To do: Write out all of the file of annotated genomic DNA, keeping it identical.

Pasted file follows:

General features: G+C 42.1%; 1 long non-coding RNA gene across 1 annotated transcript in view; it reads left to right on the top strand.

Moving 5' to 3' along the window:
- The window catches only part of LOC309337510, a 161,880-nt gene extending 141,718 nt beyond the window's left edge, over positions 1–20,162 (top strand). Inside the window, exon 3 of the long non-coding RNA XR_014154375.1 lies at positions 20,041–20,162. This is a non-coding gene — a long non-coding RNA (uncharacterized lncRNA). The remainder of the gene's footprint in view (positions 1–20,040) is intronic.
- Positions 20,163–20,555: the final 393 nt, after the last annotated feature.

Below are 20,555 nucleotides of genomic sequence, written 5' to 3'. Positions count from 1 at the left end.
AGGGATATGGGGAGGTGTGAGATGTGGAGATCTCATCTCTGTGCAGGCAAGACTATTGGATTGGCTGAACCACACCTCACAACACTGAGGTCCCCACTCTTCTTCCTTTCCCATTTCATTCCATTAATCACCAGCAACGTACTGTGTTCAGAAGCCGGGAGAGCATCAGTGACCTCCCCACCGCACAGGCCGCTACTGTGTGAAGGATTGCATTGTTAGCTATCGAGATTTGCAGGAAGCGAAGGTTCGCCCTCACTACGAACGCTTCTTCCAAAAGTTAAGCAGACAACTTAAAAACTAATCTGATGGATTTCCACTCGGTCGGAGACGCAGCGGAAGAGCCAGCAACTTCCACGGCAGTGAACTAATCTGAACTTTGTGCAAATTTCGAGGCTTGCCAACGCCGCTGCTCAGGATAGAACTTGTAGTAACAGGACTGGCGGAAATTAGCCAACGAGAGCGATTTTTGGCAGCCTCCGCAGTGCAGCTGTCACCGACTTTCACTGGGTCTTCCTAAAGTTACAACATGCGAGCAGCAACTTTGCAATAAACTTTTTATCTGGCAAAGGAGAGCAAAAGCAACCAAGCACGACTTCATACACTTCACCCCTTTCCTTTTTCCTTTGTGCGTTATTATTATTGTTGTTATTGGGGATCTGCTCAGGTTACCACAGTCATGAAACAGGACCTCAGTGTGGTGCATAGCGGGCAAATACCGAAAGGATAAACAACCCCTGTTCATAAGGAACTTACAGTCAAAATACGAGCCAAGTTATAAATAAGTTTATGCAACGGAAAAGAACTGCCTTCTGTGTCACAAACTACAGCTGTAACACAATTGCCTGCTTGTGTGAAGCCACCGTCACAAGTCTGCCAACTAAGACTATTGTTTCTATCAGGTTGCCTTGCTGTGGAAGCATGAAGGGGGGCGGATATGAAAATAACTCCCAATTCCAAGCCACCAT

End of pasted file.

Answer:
General features: G+C 42.1%; 1 long non-coding RNA gene across 1 annotated transcript in view; it reads left to right on the top strand.

Moving 5' to 3' along the window:
- The window catches only part of LOC309337510, a 161,880-nt gene extending 141,718 nt beyond the window's left edge, over positions 1–20,162 (top strand). Inside the window, exon 3 of the long non-coding RNA XR_014154375.1 lies at positions 20,041–20,162. This is a non-coding gene — a long non-coding RNA (uncharacterized lncRNA). The remainder of the gene's footprint in view (positions 1–20,040) is intronic.
- Positions 20,163–20,555: the final 393 nt, after the last annotated feature.

Below are 20,555 nucleotides of genomic sequence, written 5' to 3'. Positions count from 1 at the left end.
AGGGATATGGGGAGGTGTGAGATGTGGAGATCTCATCTCTGTGCAGGCAAGACTATTGGATTGGCTGAACCACACCTCACAACACTGAGGTCCCCACTCTTCTTCCTTTCCCATTTCATTCCATTAATCACCAGCAACGTACTGTGTTCAGAAGCCGGGAGAGCATCAGTGACCTCCCCACCGCACAGGCCGCTACTGTGTGAAGGATTGCATTGTTAGCTATCGAGATTTGCAGGAAGCGAAGGTTCGCCCTCACTACGAACGCTTCTTCCAAAAGTTAAGCAGACAACTTAAAAACTAATCTGATGGATTTCCACTCGGTCGGAGACGCAGCGGAAGAGCCAGCAACTTCCACGGCAGTGAACTAATCTGAACTTTGTGCAAATTTCGAGGCTTGCCAACGCCGCTGCTCAGGATAGAACTTGTAGTAACAGGACTGGCGGAAATTAGCCAACGAGAGCGATTTTTGGCAGCCTCCGCAGTGCAGCTGTCACCGACTTTCACTGGGTCTTCCTAAAGTTACAACATGCGAGCAGCAACTTTGCAATAAACTTTTTATCTGGCAAAGGAGAGCAAAAGCAACCAAGCACGACTTCATACACTTCACCCCTTTCCTTTTTCCTTTGTGCGTTATTATTATTGTTGTTATTGGGGATCTGCTCAGGTTACCACAGTCATGAAACAGGACCTCAGTGTGGTGCATAGCGGGCAAATACCGAAAGGATAAACAACCCCTGTTCATAAGGAACTTACAGTCAAAATACGAGCCAAGTTATAAATAAGTTTATGCAACGGAAAAGAACTGCCTTCTGTGTCACAAACTACAGCTGTAACACAATTGCCTGCTTGTGTGAAGCCACCGTCACAAGTCTGCCAACTAAGACTATTGTTTCTATCAGGTTGCCTTGCTGTGGAAGCATGAAGGGGGGCGGATATGAAAATAACTCCCAATTCCAAGCCACCAT